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A Day in the Life of 42BR pupil, Max Montgomery

A Day in the Life of 42BR pupil, Max Montgomery

Four months into pupillage at 42 Bedford Row, and it is safe to say that no two days have yet been the same. What has been consistent, however, is that each day has been fast-paced, challenging and enjoyable, and has brought me one step closer to getting on my feet at the beginning of April.

The non-practising first six of pupillage is split equally between family law and civil law. During my first seat, under the supervision of Philip McCormack, most days would begin with a train journey from London to a Family Court somewhere in the South East. This gave me an invaluable opportunity to discuss the issues raised in the day’s hearing and to generally tap into Philip’s wealth of experience at the Family Bar. Other members of Chambers could often be found on the platform at King’s Cross, so the journeys provided a great opportunity to meet them and learn about their practices.

Days at the Family Court would typically include attending a client conference, pre-hearing discussions with the other advocates and the hearing itself. I was lucky enough to attend a number of complex, multi-day trials with Philip, and also had the opportunity to shadow other members of Chambers’ family team, to ensure I encountered the full range of hearings I may undertake once I am practising.

After court, I might head back to Chambers to tackle the bundle for the following day’s case or work on tasks I had been set. Pupils are given opportunities to practise and receive feedback on written work, which during the family seat included drafting attendance notes, case summaries and Orders. Members of Chambers may also approach pupils to carry out legal research, which provides valuable opportunities to work with senior barristers on complex cases. Workload is managed by the pupil’s supervisor, who ensures the experience is productive and challenging, without becoming overwhelming.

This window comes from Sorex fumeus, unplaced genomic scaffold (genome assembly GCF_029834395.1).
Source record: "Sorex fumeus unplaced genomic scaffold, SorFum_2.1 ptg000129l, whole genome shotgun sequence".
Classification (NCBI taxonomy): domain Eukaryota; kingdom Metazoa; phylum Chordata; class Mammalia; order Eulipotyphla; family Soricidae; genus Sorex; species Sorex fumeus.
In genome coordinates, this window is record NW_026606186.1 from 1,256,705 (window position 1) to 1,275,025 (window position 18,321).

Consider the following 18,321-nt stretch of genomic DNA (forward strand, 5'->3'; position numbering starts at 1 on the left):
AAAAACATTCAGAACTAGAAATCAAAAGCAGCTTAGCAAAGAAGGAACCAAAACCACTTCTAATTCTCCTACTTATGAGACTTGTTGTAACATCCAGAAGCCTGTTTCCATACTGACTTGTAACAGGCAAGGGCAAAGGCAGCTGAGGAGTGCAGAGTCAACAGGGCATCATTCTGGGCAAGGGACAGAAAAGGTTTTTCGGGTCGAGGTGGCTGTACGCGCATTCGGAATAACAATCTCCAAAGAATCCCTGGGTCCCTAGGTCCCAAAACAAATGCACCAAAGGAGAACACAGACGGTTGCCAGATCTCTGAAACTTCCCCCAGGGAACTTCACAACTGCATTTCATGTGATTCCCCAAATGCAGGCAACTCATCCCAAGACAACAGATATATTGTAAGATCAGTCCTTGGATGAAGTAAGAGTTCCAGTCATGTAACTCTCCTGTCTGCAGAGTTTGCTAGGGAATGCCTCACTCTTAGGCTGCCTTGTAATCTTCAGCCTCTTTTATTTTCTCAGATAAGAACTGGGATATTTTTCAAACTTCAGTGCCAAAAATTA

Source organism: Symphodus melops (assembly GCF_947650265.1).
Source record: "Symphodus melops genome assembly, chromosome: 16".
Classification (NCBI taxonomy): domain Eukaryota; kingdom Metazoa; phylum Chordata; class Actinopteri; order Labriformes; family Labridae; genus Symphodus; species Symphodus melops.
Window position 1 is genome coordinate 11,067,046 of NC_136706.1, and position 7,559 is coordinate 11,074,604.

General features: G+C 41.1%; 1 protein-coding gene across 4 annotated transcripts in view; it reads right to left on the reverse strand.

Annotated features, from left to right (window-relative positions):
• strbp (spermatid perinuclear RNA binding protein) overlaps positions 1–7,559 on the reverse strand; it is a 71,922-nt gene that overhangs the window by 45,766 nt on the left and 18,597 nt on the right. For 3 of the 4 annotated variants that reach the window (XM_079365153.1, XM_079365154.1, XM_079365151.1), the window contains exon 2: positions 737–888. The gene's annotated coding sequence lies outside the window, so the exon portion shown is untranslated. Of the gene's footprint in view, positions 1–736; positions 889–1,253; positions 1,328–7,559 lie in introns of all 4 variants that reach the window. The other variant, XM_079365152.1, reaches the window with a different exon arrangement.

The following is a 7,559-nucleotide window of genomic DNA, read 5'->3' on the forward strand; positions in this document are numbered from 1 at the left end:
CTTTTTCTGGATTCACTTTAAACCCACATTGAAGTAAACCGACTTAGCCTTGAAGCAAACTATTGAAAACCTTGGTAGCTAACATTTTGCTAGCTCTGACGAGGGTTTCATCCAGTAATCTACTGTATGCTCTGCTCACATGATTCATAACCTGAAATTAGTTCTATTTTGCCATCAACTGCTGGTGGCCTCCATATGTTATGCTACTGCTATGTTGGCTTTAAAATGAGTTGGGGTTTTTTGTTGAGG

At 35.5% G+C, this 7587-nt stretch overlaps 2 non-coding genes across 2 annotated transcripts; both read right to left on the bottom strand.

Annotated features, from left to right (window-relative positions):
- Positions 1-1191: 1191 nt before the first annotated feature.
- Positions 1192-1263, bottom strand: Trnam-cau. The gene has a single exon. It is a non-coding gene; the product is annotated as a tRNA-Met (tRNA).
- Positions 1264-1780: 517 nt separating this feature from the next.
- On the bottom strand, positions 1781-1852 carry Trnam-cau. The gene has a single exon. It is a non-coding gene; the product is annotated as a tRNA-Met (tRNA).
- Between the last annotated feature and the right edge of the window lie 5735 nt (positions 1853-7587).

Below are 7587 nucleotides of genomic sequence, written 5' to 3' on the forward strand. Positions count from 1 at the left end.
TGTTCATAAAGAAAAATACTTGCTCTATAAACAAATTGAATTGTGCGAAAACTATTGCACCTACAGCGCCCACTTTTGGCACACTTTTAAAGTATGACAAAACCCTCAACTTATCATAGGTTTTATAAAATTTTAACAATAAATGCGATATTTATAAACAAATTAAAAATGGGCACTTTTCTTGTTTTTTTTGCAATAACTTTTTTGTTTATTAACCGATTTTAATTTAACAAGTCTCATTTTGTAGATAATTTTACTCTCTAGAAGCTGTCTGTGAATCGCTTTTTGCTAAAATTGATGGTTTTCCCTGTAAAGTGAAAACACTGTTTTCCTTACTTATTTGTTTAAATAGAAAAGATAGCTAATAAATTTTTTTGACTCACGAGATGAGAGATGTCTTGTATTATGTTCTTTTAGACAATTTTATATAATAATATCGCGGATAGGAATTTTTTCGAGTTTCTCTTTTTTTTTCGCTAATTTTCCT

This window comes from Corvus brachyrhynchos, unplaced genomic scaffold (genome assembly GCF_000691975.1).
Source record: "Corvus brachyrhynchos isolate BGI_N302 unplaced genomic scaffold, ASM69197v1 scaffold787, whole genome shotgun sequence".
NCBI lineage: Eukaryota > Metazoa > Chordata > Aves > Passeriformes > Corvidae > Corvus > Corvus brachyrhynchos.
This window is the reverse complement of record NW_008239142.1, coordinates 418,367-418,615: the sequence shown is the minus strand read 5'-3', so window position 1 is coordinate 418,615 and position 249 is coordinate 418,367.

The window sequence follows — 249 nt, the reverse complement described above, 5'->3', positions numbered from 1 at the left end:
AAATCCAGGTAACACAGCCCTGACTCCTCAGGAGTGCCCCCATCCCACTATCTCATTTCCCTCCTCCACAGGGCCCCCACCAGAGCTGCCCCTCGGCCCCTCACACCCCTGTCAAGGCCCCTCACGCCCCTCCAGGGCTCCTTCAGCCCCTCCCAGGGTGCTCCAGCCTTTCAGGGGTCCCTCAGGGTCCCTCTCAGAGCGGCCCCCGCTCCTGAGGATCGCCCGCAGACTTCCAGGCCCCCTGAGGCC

Working in Chambers, when possible, is a great opportunity to meet other barristers and absorb as much as possible about their approach to the job. Pupils are encouraged to attend frequent training sessions and lectures in Chambers, as well as the monthly drinks and social events which are a great chance to unwind after a day spent running to court or lost in a bundle.

A few weeks into my employment seat, with Safia Tharoo, and I have attended unfair dismissal and discrimination trials, drafted a skeleton argument for a vanishing dismissal trial and attended client conferences in preparation for a case involving 22 witnesses. I have also prepared for and attended a client conference with another member of Chambers, in a landlord and tenant dispute, and have been given time to prepare for the compulsory pupil advocacy course with Gray’s Inn.

A day in the life of a pupil at 42 Bedford Row is not straightforward to summarise, but I hope the above gives a flavour of how varied, exciting and challenging it can be. Pupillage can be a daunting process, but I have found Chambers to be a thoroughly supportive environment in which to develop, where the primary focus so far as pupils are concerned is preparing them to be effective barristers. The practising second six, when I will take to my feet with my own cases, is fast approaching and will no doubt bring its own unique challenges and opportunities. I suspect pinning down exactly what a day in the life of a pupil looks like may not get easier any time soon!

Max Montgomery

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Max Montgomery




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